In our protocol for IPC differentiation, μ-pieces were used for three-dimensional cell culture. Several 3D culture materials have been established, such as Matrigel, scaffolds, and unattached culture dishes [3739]. 3D cell culture supports tissue-specific function and physiological cell-cell and cell-matrix interactions. These factors contribute to various advantages for increasing cell viability, improving cell-type specific function and gene expression, and increasing cell secretion of proteins [40]. The advantage of μ-pieces, such as human recombinant peptide petaloid, was reported for islet cell culture and cell transplantation [41]. Spheroid-like cell aggregation-formed combination cells with μ-pieces can prevent central necrosis within cell aggregates, because nutrients and waste products can pass through the inner spheroid [42]. Our results showed that IPC generated from canine AT-MSCs in the 3D culture system showed better DTZ staining and insulin secretion compared with cells in conventional 2D culture dishes. These results were in agreement with a previous study that demonstrated that the 3D culture system using a collagen/hyaluronic acid scaffold enhanced the differentiation of IPCs from rat AT-MSCs [14]. Our findings demonstrated that canine AT-MSCs can be differentiated into IPCs using the protocol modified from human BM-MSCs under a 3D culture system.

We next performed functional evaluation of the IPCs from canine AT-MSCs in vivo. We first confirmed the improvement of the hyperglycemic state in diabetic mice after administration of the supernatant of IPCs differentiated from canine AT-MSCs. The blood glucose levels of all six mice in group IV (treated with the supernatant of IPCs) were significantly decreased compared with those of other groups. In an additional examination, all mice in group IV did not show improvement of the hyperglycemic state after administration with culture medium. This result demonstrated that insulin produced by canine IPCs decreased the blood glucose levels in STZ-induced diabetic mice.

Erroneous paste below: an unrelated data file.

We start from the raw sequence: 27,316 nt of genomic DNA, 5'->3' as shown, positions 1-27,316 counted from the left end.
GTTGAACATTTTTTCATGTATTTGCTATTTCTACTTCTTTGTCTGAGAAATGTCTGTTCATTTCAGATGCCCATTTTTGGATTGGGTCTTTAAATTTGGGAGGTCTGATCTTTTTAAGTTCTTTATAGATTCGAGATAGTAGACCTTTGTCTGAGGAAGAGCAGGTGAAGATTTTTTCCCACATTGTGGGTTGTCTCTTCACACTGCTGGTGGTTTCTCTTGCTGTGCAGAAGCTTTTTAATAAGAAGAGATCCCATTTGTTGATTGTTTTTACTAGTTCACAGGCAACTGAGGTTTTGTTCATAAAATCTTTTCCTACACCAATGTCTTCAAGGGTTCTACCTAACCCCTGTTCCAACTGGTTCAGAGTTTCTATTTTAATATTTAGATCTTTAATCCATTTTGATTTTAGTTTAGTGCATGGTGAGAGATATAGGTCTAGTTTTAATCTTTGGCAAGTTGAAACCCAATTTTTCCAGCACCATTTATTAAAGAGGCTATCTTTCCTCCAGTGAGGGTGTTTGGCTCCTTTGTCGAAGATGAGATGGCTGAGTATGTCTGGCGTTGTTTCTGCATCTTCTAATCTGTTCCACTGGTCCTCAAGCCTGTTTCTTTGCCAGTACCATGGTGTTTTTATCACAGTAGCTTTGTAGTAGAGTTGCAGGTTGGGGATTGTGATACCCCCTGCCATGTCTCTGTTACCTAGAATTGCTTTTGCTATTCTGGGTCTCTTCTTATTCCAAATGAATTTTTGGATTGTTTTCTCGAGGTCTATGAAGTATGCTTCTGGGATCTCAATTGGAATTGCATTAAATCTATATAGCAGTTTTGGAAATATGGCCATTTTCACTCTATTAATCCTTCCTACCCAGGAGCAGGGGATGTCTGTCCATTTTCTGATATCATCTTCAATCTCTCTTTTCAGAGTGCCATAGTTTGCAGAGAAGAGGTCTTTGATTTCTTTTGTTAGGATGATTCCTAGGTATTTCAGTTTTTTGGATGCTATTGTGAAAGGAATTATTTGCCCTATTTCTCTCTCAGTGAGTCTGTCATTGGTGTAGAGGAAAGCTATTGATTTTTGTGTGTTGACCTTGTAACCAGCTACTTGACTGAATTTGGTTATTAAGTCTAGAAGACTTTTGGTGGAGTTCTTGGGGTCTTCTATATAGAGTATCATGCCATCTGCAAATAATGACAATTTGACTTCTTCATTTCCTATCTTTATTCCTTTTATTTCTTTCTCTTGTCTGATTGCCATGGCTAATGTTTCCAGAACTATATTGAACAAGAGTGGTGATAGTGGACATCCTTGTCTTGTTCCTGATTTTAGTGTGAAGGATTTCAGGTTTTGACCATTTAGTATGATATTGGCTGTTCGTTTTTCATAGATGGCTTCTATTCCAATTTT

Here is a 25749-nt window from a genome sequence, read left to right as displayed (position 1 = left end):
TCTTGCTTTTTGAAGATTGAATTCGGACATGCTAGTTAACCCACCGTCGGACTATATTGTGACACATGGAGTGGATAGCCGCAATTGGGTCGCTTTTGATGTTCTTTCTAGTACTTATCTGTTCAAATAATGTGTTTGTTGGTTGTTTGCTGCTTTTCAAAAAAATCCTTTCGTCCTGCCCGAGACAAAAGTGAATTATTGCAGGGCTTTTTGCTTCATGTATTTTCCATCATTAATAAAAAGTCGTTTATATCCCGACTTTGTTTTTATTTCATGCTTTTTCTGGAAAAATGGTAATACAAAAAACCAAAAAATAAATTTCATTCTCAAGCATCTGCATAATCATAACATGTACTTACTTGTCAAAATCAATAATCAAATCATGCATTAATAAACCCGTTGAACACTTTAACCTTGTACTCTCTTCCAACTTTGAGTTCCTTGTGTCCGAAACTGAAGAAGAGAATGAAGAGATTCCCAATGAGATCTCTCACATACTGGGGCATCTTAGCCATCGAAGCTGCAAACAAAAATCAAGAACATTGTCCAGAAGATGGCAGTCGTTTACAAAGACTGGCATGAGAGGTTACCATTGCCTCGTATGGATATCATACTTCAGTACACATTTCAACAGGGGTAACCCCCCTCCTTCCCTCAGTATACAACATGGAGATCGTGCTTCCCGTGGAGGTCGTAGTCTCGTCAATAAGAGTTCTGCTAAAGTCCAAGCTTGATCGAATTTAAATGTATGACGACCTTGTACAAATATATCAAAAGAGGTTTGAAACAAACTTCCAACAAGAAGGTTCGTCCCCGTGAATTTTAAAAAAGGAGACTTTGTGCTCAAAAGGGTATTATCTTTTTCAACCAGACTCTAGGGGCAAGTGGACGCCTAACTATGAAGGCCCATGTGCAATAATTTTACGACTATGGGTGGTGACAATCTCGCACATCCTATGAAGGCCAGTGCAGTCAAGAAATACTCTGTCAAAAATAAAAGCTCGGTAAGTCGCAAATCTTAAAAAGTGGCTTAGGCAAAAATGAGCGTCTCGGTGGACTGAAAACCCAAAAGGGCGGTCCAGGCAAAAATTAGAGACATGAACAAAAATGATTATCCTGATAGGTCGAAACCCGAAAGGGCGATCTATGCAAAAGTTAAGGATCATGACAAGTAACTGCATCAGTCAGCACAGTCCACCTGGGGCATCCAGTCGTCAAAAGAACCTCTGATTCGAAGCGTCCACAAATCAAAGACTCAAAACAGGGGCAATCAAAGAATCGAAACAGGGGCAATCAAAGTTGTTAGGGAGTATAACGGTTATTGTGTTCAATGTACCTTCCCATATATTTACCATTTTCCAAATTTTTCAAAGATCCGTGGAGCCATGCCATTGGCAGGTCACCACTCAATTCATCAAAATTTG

Next, we assessed the effects of transplanted canine IPCs on STZ-induced diabetic SHO mice. After 15 days of observation, microvessels were observed on the surface of transplanted small clusters of IPCs. Histological examination revealed that small clusters of IPCs were engrafted in transplanted sites and included insulin-positive cells as identified by immunofluorescence. However, IPCs transplanted subcutaneously or intramesenterically did not improve the hyperglycemic states. There are several possible reasons for the failure to improve the hyperglycemic status after IPC transplantation. The first possibility may be that the number of transplanted IPCs is not enough for the donor’s body size. We transplanted AT-MSCs according to a previous study that showed transplantation of IPCs differentiated from human BM-MSCs into STZ-induced diabetic rats [43]. The study demonstrated that intraperitoneal transplantation of BM-MSCs that differentiated into IPCs into diabetic rats led to the improvement of the hyperglycemic states. However, in a recent report on the transplantation of IPCs generated from human AT-MSCs with μ-pieces into diabetic mice, cells were transplanted under the kidney capsule or intramesentery region and led to normoglycemic states [44, 45]. One of these studies also calculated the cell number of generated IPCs and found that IPCs were obtained from AT-MSCs, indicating that 3.6% of the initial AT-MSCs differentiated into IPCs; thus, approximately IPCs are needed per mouse to gain the normoglycemic states in STZ-induced diabetic mice [45]. In our study, we did not calculate the differentiation ratio of IPCs, but the differentiation protocol referred to in our study reported approximately that 2.5% of human BM-MSCs differentiate into insulin-positive cells under a 2D conventional culture system [17]. These reports suggest that our cell numbers were too small to improve the hyperglycemic states in STZ-induced diabetic mice. Therefore, we will need to evaluate the quantitative differentiation efficiency in further study.